New Freeland traffic signal prompts safety concerns
June 25, 2008 · Updated 1:08 PM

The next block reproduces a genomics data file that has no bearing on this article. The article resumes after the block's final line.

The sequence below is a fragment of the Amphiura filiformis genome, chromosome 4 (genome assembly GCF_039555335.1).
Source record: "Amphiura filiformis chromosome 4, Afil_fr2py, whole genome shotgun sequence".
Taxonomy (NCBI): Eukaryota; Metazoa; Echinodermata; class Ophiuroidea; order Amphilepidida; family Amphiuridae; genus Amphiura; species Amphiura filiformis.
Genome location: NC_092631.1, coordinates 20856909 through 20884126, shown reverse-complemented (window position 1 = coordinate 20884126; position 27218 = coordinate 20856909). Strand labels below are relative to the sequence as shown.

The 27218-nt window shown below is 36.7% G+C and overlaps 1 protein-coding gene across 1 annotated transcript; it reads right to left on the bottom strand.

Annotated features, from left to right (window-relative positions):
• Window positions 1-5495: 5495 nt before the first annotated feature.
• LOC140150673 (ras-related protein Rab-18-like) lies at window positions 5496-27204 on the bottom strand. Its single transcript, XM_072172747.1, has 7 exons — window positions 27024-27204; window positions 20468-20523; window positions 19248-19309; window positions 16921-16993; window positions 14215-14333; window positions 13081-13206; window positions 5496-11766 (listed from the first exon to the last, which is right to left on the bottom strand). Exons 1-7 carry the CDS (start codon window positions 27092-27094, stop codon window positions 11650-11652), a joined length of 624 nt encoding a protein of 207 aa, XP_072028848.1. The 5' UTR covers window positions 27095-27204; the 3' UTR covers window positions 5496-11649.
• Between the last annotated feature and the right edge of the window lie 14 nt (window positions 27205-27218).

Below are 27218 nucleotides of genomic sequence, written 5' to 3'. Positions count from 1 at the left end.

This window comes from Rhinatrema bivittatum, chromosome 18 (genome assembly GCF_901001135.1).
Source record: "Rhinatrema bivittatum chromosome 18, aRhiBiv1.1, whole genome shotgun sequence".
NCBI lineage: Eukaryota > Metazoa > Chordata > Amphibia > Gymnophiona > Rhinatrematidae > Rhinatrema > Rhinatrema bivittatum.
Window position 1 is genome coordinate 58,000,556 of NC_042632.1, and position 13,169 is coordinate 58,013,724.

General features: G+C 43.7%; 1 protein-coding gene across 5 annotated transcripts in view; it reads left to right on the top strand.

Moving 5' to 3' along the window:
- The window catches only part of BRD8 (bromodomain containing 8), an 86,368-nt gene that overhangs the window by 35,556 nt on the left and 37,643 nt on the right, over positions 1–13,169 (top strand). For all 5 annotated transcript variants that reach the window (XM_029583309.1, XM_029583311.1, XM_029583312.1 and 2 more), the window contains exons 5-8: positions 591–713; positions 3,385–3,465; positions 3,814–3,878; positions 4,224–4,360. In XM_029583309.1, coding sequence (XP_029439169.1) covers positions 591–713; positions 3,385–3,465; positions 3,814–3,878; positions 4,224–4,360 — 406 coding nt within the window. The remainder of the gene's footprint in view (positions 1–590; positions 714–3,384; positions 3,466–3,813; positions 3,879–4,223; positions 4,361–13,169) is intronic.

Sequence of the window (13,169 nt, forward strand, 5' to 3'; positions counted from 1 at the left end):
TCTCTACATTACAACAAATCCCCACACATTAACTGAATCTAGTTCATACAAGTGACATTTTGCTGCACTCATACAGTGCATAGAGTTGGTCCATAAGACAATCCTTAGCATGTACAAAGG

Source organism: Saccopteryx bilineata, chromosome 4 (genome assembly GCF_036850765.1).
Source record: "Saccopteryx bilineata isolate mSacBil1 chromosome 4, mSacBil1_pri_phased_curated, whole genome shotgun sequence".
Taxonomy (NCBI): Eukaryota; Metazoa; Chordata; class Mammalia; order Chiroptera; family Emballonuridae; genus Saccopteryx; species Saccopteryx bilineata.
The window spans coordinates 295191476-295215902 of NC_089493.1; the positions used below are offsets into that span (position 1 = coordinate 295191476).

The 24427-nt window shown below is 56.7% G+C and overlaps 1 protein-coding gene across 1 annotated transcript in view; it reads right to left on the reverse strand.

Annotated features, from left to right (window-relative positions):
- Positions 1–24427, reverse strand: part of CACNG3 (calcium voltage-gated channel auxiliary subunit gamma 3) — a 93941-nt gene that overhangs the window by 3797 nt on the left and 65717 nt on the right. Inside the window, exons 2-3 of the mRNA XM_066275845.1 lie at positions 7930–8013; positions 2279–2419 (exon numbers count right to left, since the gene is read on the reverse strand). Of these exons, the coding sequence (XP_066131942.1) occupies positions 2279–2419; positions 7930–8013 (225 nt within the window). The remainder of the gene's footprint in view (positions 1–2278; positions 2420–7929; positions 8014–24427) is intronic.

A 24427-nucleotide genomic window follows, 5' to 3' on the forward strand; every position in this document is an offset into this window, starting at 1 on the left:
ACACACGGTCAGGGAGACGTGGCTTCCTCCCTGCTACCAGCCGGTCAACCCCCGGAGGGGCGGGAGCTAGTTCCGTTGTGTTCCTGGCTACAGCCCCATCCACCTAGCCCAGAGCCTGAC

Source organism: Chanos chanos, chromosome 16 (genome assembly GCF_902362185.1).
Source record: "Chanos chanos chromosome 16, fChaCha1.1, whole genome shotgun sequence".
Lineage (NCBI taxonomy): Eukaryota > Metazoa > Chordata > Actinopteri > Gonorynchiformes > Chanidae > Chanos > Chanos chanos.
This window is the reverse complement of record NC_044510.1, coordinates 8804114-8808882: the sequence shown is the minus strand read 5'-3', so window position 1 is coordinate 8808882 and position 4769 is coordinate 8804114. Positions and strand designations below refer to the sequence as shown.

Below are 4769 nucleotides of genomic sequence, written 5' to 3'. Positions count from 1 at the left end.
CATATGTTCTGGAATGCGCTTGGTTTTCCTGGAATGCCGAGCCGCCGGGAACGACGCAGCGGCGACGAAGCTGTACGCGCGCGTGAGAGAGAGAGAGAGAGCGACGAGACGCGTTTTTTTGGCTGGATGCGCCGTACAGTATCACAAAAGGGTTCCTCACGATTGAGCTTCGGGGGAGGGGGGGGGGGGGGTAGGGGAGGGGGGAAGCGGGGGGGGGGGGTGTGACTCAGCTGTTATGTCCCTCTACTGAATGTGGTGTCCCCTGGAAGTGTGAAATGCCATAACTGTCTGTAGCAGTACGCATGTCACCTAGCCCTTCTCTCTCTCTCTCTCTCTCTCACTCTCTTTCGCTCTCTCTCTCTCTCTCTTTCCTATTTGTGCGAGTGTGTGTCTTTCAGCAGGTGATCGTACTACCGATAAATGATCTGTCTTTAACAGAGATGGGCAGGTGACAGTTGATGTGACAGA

"A woman scurries across Highway 525 with her dogs on the first day the new Freeland traffic signal was operational last week. The Sheriff's Office and others have expressed concerns that the system needs safety improvements, particularly a left-turn light.Jim Larsen / staff photoEngineers are taking another look at the new Freeland traffic light after hearing concerns expressed by the Island County Sheriff's Office.We want to create a safe environment, said Sgt. Rick Norrie on Friday, three days after the new signal stopped its first car at Highway 525 and Main Street.The primary safety concern comes when people turn left off the highway onto Main Street. There is no left-turn signal, nor is there a sign telling people turning left to yield to oncoming traffic.Langley resident Bob Turner experienced a near-miss soon after the light started operating. He said when the light turned green, he proceeded to start up the highway only to be almost hit by a car that turned left on the same green light.I go and she (the other driver) whips left onto Main Street, Turner said. It's a rat trap there. There's no special light for left turns.Sgt. Norrie has heard the same story from other motorists in Freeland.They're up in arms, he said. We need to fix the problem before a tragedy occurs.Another problem is a new divider at the Main Street part of the intersection. Motorists have complained that when they turn off the highway, they sometimes end up in the wrong lane of traffic.Norrie said the divider needs to be better marked. When it's dark at night I can't see it myself, he said.Marlin Lenssen is the Department of Transportation's project manager for the Freeland signal problem. He said Tuesday that he had talked to Norrie on Friday and was aware of possible problems. The traffic people are monitoring it to see what's happening and how it's working, he said.Lenssen said that a yield to through traffic sign is a possibility to warn those turning left to wait for cars coming the other way. Or a separate left turn signal could be added. The signal system is built for a left turn signal at some point, he said. We've got everything in there. It's just a matter of putting the heads in.Norrie said Sheriff Mike Hawley is also concerned about the problems and if they are not fixed quickly the complaints might be taken to the area's state representatives.But first, the DOT will be given a chance to make the intersection safer. Let's see how fast they act, Norrie said. "